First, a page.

Pregnancy pain is inevitable.  50% of pregnant women suffer from some form of pain during pregnancy. 8% suffer from severe pain which affects their quality of life. The pain is first experienced in the first trimester. Most women recover from pregnancy pain in 6 months. However, in some women, pain lingers for a longer period of time.

The cause of pregnancy pain is not fully understood, however, there are some factors which are believed to be the likely causes. Examples of pregnancy pain include sacroiliac joint pain, low back pain, symphysis pubis pain, ligament pain, and sciatica pain.

The cause of pain during pregnancy is believed to be mechanically, and  hormonally influenced. Studies suggest that  as the mother gains weight during pregnancy, there is a forward shift in the body’s center of gravity, resulting in increased  low back curvature (lordosis). As the angle of the lordosis increases, the compression load on the low back increases, resulting in pain and discomfort.  In addition, as the abdominal muscles stretch to accommodate the enlarging uterus, muscle fatigue and weakness occur which result in the increasing load in the low back.

Ligamentous laxity

SIJP PainRelaxin is a hormone that regulates the content of the ligament during pregnancy. It softens the content of the ligament in preparation for pregnancy. It is estimated that relaxin increases by 10 fold during pregnancy, causing ligamentous laxity. This increased laxity in the ligaments  causes instability in the joint of the pelvis, and misalignment of the spine, resulting in pain and discomfort.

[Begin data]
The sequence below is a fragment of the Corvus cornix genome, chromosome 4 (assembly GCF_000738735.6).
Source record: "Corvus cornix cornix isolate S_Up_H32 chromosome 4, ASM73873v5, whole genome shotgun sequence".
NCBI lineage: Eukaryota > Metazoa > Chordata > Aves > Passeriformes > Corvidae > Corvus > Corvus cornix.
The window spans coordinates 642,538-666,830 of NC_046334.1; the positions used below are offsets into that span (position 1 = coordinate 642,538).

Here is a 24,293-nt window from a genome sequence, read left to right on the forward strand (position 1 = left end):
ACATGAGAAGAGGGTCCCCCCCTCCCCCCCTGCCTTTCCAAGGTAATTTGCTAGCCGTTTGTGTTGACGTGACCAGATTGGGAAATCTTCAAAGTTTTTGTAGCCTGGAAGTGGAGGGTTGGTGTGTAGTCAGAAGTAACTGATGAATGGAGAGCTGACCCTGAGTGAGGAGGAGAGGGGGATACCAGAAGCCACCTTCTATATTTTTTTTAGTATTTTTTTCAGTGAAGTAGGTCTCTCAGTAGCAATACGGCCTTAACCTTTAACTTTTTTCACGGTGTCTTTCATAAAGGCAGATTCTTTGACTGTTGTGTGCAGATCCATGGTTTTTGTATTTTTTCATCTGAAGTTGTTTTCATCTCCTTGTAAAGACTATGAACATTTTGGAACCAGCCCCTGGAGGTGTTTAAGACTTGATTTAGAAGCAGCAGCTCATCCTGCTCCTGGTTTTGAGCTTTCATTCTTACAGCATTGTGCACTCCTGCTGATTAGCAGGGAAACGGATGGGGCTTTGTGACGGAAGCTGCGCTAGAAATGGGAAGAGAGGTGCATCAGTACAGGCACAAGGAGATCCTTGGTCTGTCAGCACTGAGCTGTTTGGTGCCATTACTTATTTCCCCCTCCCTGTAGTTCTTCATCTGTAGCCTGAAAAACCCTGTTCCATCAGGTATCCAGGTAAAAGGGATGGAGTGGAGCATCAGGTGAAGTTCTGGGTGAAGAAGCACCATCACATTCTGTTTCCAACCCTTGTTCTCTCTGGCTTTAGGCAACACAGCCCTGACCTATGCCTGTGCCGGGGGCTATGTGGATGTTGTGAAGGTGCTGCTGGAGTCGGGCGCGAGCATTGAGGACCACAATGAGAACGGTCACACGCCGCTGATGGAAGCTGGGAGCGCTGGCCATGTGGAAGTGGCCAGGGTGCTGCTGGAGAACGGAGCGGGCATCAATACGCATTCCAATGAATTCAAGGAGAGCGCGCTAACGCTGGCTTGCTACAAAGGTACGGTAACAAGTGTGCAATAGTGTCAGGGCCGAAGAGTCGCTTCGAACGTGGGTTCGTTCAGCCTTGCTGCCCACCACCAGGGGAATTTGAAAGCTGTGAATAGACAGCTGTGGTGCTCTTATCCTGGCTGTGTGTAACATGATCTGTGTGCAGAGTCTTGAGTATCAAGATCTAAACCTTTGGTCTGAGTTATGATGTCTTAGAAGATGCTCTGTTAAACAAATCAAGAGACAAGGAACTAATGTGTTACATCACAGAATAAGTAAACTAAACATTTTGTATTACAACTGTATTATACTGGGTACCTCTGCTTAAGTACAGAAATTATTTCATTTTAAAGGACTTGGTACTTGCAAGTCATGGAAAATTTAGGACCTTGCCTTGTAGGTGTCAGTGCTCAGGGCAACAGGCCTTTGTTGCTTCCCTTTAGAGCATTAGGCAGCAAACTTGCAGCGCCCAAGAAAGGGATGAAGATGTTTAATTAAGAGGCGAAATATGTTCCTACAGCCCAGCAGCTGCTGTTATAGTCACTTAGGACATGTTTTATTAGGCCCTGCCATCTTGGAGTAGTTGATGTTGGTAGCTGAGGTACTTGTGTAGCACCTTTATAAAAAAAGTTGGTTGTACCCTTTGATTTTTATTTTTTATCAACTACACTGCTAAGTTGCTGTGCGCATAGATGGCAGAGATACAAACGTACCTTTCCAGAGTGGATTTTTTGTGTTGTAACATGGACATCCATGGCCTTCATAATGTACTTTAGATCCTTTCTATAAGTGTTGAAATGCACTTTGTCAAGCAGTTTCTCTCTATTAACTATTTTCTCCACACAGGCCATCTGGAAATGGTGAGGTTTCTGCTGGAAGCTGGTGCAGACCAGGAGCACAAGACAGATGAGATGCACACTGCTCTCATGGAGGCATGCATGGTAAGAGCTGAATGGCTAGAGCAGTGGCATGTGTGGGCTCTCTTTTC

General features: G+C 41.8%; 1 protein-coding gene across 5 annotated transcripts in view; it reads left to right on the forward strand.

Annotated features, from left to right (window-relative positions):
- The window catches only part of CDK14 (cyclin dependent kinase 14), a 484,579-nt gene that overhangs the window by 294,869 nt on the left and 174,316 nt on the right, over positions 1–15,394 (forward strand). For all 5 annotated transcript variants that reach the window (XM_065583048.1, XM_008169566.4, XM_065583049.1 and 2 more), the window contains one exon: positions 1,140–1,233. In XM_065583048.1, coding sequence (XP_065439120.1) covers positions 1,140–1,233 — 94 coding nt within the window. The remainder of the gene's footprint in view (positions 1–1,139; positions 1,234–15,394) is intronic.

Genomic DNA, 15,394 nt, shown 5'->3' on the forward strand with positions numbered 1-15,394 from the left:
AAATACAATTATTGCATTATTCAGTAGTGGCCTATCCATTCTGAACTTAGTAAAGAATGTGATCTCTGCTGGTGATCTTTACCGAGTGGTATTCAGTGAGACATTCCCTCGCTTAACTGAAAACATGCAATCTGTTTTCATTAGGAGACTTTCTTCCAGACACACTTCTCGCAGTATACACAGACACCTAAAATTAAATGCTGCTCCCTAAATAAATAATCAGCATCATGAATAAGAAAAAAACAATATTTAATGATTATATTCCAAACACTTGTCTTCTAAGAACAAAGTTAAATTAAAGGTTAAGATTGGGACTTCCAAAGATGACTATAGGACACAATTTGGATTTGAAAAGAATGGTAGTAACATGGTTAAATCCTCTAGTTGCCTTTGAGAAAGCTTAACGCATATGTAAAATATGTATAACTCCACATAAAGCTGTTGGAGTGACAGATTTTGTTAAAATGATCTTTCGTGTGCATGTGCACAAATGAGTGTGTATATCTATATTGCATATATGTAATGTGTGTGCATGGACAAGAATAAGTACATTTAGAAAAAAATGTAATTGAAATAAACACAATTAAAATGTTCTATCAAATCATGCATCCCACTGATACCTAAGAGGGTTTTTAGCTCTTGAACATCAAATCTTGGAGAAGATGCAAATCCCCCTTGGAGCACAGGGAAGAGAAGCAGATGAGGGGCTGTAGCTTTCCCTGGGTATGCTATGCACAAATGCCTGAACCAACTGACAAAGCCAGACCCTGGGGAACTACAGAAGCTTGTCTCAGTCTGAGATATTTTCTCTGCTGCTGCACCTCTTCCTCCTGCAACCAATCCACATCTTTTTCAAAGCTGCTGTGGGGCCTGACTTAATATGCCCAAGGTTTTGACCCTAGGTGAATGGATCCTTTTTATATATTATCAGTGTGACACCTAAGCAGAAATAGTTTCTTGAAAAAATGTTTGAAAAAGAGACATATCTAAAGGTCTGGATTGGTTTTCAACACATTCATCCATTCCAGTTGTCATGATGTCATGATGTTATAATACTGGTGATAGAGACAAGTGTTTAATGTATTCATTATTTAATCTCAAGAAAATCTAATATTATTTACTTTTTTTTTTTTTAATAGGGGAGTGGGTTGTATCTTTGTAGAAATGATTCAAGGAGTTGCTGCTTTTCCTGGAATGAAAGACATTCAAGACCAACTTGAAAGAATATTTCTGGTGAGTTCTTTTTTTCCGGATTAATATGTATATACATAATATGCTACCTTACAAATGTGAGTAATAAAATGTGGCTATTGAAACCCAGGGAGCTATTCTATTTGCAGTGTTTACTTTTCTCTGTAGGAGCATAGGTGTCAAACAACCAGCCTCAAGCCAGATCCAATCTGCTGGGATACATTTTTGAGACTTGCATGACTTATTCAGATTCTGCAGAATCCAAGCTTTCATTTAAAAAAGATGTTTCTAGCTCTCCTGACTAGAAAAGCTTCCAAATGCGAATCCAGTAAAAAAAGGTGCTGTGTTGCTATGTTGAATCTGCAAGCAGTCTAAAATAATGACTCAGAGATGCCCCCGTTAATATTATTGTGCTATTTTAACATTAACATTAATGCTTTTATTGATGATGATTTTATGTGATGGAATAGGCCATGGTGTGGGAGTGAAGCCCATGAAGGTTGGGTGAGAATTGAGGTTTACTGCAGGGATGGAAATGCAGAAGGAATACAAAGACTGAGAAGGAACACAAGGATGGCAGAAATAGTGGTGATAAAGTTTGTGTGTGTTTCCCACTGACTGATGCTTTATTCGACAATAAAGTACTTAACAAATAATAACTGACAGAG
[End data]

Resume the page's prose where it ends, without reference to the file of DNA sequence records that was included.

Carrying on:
Sacroiliac joint pain (SIJP) is the most common pain during pregnancy. It is approximately four times more common than any other low back pain. The SIJP is felt in-between the buttock fold and the dimple on one side of the low back. It is described as deep, stabbing pain, on one side of the low back, and sometimes both sides of the low back, and is consistent. The pain may shoot to the hamstring muscle, or the knee, and calf but never to the foot. The pain is intense and disabling, and gets worse with bending over. Pushing on the dimple increases the pain, which may resemble low back pain, but it is different. The SIJP is joint related pain(see arrow in the above drawing).

Sacroiliac joint pain

The sacroiliac joint is an extremely stable joint via its strong ligaments. There is very little movement occurring in this joint. However, with the influence of the relaxin hormone, and increase in the low back lordosis, the movement in the joint increases to accommodate the infant. The ligaments around the sacroiliac joint loosen and make it unstable. There are nociceptors (pain sensitive receptors) in the ligaments, which provoke pain and discomfort when over-stretched. External support, such as a pelvic belt can provide support to the loose ligaments , hence helping to decrease pain.

Low back pain

Low back pain (LBP) is the second most common pain during pregnancy. The pain is localized in the muscles of the low back. It is higher and above the two dimples of the pelvis. There is tenderness in the muscles of the low back when pressure is applied. The pain is not as intense and is less disabling. The pain becomes worse with prolonged sitting and inactivity. Pain develops because these muscles are tight, shortened, and over-active. They have to work twice as hard to keep the body in balance from the protruding belly. Stretching and relaxing these muscles is one way to decrease pain and discomfort.